Mr. MAGUIRE: When I went back to it after eight years, I started completely from scratch. There's only, I think, a page and a half from the original manuscript, the `filed' book, let's call it--there's only about a page and a half that actually shows up in "Son of a Witch." It's all new material, because it's 10 years on. I'm a different author. The world is a different place, and Oz, if it's going to reflect America, is going to reflect a different America now than it would have 10 years ago.
HANSEN: Now we don't really hear a lot about Nor in the beginning of the book, but we are introduced to Liir, this brand-new character. I suppose if you have a character that needs rescuing from prison, you need to create a hero, correct?
Mr. MAGUIRE: That's true.
HANSEN: And is Liir our hero?
Mr. MAGUIRE: He's an unlikely hero. He's a hero who makes incredible mistakes--crimes, sins, use the word you want--things he'll have to live with for the rest of his life. Is he the witch's son? Is he not? He may never know. However, he still has to live with not knowing and decide how to act. So he decides, among other things, to see if he can find out whatever happened to Nor.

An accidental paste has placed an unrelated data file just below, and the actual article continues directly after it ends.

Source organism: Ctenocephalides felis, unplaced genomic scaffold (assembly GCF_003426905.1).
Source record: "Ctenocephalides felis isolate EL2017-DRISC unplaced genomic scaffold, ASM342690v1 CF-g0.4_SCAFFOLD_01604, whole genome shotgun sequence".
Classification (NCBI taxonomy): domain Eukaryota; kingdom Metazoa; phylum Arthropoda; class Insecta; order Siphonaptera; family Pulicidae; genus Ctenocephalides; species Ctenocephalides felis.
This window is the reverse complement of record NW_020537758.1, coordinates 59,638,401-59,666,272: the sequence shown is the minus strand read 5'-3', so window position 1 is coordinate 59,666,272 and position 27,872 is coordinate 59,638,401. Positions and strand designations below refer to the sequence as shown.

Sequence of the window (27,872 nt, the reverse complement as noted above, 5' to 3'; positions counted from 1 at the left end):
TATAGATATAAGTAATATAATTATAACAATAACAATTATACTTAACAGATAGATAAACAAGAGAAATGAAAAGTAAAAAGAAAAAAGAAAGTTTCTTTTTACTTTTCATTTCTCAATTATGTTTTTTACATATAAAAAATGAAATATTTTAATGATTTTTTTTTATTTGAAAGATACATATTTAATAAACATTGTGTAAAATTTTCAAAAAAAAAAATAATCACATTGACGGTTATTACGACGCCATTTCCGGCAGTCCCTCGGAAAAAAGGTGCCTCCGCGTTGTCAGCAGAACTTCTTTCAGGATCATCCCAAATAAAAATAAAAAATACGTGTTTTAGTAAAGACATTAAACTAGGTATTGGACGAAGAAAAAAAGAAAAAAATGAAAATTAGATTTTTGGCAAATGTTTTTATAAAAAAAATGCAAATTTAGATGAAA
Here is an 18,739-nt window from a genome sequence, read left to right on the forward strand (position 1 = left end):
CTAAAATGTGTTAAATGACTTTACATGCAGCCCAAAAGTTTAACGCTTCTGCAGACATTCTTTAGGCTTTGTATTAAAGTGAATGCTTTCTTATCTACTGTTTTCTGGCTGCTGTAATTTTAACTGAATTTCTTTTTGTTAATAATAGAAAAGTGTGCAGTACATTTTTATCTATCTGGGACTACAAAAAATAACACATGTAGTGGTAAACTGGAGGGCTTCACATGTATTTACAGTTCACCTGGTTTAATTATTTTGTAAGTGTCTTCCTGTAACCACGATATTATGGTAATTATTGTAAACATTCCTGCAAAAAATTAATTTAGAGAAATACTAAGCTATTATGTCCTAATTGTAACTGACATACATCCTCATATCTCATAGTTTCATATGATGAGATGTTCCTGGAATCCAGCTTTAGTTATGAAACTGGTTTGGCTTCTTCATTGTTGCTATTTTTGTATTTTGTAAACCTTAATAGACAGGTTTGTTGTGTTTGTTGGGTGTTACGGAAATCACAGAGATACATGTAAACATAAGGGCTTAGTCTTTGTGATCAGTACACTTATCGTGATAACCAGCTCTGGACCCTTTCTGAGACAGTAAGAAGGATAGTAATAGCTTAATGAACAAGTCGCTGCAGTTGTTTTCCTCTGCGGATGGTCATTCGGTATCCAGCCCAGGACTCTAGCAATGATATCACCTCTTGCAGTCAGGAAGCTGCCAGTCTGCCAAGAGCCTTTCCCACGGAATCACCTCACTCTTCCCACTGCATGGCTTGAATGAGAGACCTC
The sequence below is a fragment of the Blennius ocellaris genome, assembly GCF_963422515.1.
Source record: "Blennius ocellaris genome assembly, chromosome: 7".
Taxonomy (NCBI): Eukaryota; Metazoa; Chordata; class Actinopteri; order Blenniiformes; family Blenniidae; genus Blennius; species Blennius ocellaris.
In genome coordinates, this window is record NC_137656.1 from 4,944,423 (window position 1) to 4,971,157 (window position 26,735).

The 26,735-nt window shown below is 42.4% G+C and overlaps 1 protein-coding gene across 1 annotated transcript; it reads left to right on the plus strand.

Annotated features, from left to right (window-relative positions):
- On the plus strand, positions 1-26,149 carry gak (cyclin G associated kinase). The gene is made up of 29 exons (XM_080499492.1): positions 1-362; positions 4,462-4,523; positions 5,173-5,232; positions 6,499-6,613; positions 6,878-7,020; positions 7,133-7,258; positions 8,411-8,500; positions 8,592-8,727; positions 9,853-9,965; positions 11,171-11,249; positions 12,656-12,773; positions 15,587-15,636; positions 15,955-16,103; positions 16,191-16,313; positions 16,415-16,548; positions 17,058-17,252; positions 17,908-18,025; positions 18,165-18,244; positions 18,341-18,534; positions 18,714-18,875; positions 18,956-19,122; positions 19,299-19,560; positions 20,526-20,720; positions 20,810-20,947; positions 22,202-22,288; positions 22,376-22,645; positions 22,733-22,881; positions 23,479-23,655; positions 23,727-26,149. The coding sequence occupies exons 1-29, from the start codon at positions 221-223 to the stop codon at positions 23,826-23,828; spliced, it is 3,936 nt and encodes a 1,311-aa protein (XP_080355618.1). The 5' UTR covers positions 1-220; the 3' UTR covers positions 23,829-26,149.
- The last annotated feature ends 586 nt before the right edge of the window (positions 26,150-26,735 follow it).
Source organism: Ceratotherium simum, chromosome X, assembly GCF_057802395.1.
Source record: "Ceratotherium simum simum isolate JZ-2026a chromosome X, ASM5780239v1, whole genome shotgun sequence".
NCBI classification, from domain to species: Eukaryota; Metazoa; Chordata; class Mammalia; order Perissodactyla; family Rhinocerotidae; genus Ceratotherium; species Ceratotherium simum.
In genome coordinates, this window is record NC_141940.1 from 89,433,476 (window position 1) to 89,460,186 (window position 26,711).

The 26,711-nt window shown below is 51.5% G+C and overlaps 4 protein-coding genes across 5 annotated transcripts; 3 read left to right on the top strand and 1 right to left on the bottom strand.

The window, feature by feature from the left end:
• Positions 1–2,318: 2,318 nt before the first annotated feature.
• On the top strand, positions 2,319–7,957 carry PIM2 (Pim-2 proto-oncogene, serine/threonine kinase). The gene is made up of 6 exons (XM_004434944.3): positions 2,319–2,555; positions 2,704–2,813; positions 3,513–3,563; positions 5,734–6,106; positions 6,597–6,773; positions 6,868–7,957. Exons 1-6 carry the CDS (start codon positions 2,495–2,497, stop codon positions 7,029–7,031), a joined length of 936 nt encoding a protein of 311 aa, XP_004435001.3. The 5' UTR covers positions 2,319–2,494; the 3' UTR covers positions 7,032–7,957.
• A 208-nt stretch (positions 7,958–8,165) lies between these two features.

HANSEN: Talk about some of the elements of society and its inhabitants that you want to explore, starting specifically with Oz itself. There's religious conflict in Oz.
Mr. MAGUIRE: There is religious conflict in Oz. L. Frank Baum never talked about religion 105 years ago in the original novel, but if I wanted this world that I was revisiting, with my readership behind me, to seem real, I felt I had to pay attention to the things that concern us as adult readers in the world: religion, politics, sex, romance, violence, crime, forgiveness, retribution, all those things. Well, you know, Liane, at the beginning of the show that we listen to on Sunday mornings, there's that lovely drum clip, and you say, `These are the voices...'
Mr. MAGUIRE: `...that we heard in the news this week.'
Mr. MAGUIRE: In a way, I went back to write "Son of a Witch," and I felt, `And these are the voices that we're hearing in Oz this year.' And they take different points of view. There's the more or less mother superior, for want of a better word, who talks about the fact that devotion and pietism are not the same thing.